Living 57 years is great, but if he were still here, he’d be 58. The ‘Controversy’ concerning his estate is a disgrace. People with a ‘Dirty Mind’, making claims to what he created, ‘Must Be Something in the Water They Drink.’
Forty years ago this February, President Gerald Ford, was the first to recognize “Black History Month.” This period of acknowledgement evolved from “Negro History Week,” that was created by historian Carter G. Woodson, and other prominent African-Americans. This installment of the FUNKALICIOUS blog, is a retrospective of some American and Internatinal “Black” History accomplishments and occurrences, throughout 2015…
On Saturday, June 7th of 2014, Tracy Morgan’s limo bus was pulverized by a Walmart tractor trailer on the New Jersey Turnpike, as it was in route to New York after a performance in Delaware. Morgan’s friend and comedy writer, James “Jimmy Mack” McNair, was killed in the accident. Morgan himself experienced brain trauma, a broken leg and broken ribs, from the tragic occurrence.
Not too long ago, Laurence Fishburne played “Dr. Raymond Langston” in CBS’ CSI series, but first he was Dr. Joshua “Josh” Hall (#1) on “One Life to Live” on ABC TV from ’73 to ’76; he did a television movie, then began a career in film. He took on a role with Pee Wee’s Playhouse as “Cowboy Curtis” from 86 to 90; and most recently was “Jack Crawford” in the small screen version of “Hannibal,” that was based on the character made famous in the Oscar award winning film, “The Silence of the Lambs.”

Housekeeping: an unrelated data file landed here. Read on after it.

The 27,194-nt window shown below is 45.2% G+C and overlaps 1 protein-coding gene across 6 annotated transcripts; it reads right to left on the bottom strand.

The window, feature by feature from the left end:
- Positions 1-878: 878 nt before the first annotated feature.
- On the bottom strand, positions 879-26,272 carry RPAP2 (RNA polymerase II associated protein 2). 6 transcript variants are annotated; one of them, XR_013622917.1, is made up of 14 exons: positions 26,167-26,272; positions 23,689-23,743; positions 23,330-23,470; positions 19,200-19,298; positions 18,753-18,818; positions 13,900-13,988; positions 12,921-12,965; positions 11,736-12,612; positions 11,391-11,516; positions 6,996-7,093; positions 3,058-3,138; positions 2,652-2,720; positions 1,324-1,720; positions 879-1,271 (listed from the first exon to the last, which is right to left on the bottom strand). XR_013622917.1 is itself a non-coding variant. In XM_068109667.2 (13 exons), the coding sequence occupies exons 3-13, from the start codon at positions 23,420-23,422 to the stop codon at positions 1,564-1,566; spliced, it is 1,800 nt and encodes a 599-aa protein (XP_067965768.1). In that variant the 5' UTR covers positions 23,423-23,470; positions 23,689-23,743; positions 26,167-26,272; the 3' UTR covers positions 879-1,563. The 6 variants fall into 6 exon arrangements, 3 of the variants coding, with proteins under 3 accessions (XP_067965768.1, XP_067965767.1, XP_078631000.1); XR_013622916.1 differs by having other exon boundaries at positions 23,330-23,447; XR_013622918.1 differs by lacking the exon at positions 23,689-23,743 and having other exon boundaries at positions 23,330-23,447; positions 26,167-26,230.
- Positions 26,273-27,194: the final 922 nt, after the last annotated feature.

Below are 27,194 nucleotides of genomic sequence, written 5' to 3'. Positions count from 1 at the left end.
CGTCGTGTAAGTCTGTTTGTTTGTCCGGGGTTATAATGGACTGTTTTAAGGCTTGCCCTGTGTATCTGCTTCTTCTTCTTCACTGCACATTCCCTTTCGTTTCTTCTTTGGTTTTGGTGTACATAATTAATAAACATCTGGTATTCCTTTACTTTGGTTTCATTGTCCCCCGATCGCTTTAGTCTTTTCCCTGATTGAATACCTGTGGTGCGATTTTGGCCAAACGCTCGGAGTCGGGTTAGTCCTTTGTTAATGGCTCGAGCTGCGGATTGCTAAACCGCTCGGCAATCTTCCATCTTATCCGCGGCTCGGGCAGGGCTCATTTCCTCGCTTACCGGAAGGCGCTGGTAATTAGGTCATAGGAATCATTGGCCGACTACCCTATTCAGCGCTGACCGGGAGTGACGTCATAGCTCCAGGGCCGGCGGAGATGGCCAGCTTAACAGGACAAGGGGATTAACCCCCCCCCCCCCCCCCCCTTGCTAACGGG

At the age of 22, Luc Besson released his first short film “L’avant dernier,” (translation: Next to Last) in which he also appeared. It starred Jean Reno, an actor that he would work with repeatedly in future films. Besson’s new film “Lucy” starring Scarlet Johansen hits theaters across the country this week, and it’s nowhere near ‘next to last’, on Luc’s list of movies.
James Garner stood tall along side singers Joan Baez, group Peter, Paul & Mary, Odetta Holmes, Mahalia Jackosn and Bob Dylan, joining A-List actors Marlon Brando, Burt Lancaster, Charlton Heston, Paul Newman & wife Joanne Woodward, Ossie Davis, Ruby Dee, Diahann Carroll, Harry Belafonte, Lena Horne, Sidney Poitier, Maya Angelou, Josephine Baker, Sammy Davis, Jr., opera singer Marian Anderson, baseball legend Jackie Robinson and writer James Baldwin at the Civil Rights Movement’s “March on Washington.”
The loss of National Treasures evokes thoughts of one’s own mortality and legacy. THEY DID THEIR WORK; THEY’VE LEFT THEIR MARKS ON THE PLANET; TOUCHED THE LIVES OF MILLIONS! How much time do we/ I have left? What will we/ I leave behind? My/ our child (ren) and/ or future children? This blog, a Facebook post? I believe those of us still here… STILL HAVE STUFF TO DO.
Given my last blog and props to T.I.’s latest artist of promise that is Iggy, I felt the need for a follow-up due to Forbes’ blatant pop-cultural faux pas. A writer, whose name won’t be mentioned, recently put his foot in his mouth and felt a need to retract and apologize. Forbes is a financial publication, not XXL or an authority on pop-culture, and certainly not hip-hop.